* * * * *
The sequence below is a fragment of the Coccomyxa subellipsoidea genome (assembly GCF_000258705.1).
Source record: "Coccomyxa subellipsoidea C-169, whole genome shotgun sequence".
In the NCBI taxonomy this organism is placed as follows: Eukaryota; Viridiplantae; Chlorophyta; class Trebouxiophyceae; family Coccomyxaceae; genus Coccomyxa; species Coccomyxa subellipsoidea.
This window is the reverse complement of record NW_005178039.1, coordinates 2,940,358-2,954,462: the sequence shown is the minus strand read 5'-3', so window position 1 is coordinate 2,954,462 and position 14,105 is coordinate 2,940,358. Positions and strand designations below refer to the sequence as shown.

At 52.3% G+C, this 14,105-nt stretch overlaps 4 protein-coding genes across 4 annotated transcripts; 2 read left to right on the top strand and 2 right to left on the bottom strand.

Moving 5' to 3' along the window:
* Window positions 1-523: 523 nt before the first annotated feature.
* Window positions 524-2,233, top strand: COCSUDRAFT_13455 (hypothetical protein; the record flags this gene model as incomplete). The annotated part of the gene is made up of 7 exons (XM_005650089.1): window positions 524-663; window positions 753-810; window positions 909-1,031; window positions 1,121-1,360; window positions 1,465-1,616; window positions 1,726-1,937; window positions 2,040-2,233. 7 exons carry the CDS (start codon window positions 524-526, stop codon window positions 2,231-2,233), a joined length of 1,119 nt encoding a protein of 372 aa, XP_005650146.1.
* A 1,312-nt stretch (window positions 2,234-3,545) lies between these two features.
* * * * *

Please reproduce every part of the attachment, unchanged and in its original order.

The sequence below is a fragment of the Coccomyxa subellipsoidea genome (assembly GCF_000258705.1).
Source record: "Coccomyxa subellipsoidea C-169, whole genome shotgun sequence".
In the NCBI taxonomy this organism is placed as follows: Eukaryota; Viridiplantae; Chlorophyta; class Trebouxiophyceae; family Coccomyxaceae; genus Coccomyxa; species Coccomyxa subellipsoidea.
This window is the reverse complement of record NW_005178039.1, coordinates 2,940,358-2,954,462: the sequence shown is the minus strand read 5'-3', so window position 1 is coordinate 2,954,462 and position 14,105 is coordinate 2,940,358. Positions and strand designations below refer to the sequence as shown.

At 52.3% G+C, this 14,105-nt stretch overlaps 4 protein-coding genes across 4 annotated transcripts; 2 read left to right on the top strand and 2 right to left on the bottom strand.

Moving 5' to 3' along the window:
* Window positions 1-523: 523 nt before the first annotated feature.
* Window positions 524-2,233, top strand: COCSUDRAFT_13455 (hypothetical protein; the record flags this gene model as incomplete). The annotated part of the gene is made up of 7 exons (XM_005650089.1): window positions 524-663; window positions 753-810; window positions 909-1,031; window positions 1,121-1,360; window positions 1,465-1,616; window positions 1,726-1,937; window positions 2,040-2,233. 7 exons carry the CDS (start codon window positions 524-526, stop codon window positions 2,231-2,233), a joined length of 1,119 nt encoding a protein of 372 aa, XP_005650146.1.
* A 1,312-nt stretch (window positions 2,234-3,545) lies between these two features.